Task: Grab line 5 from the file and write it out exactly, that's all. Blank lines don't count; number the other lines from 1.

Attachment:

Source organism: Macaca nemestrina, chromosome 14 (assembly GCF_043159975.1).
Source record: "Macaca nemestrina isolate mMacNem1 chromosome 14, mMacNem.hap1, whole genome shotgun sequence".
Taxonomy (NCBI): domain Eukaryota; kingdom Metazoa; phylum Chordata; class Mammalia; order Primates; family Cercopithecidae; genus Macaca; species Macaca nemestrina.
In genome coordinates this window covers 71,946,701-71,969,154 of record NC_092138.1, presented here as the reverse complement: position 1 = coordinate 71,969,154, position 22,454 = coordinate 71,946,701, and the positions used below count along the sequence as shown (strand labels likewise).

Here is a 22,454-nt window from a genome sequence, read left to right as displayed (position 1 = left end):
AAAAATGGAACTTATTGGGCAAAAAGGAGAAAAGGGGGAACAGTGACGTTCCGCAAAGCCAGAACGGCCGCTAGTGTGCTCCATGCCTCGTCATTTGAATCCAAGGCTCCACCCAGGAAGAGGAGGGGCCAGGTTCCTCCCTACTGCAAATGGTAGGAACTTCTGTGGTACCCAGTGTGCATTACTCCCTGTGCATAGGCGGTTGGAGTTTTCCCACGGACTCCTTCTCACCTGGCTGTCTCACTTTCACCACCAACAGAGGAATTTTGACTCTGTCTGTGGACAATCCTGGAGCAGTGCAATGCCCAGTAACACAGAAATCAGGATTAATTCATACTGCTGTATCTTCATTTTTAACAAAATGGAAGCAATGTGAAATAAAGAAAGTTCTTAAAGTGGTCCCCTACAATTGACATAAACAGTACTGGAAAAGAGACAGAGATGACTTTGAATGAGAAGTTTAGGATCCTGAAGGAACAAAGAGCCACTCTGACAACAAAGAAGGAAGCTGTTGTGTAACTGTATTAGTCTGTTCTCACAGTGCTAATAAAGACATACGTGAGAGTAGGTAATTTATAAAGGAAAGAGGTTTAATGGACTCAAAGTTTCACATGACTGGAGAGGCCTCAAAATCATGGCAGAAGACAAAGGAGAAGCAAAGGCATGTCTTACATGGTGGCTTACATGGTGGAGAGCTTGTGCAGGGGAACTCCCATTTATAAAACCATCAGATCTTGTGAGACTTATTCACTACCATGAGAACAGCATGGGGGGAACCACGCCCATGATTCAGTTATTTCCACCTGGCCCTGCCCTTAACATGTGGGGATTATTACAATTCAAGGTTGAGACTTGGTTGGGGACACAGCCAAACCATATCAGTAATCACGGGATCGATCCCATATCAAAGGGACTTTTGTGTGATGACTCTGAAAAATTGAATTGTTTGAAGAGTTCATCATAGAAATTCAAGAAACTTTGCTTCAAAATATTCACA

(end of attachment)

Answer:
Here is a 22,454-nt window from a genome sequence, read left to right as displayed (position 1 = left end):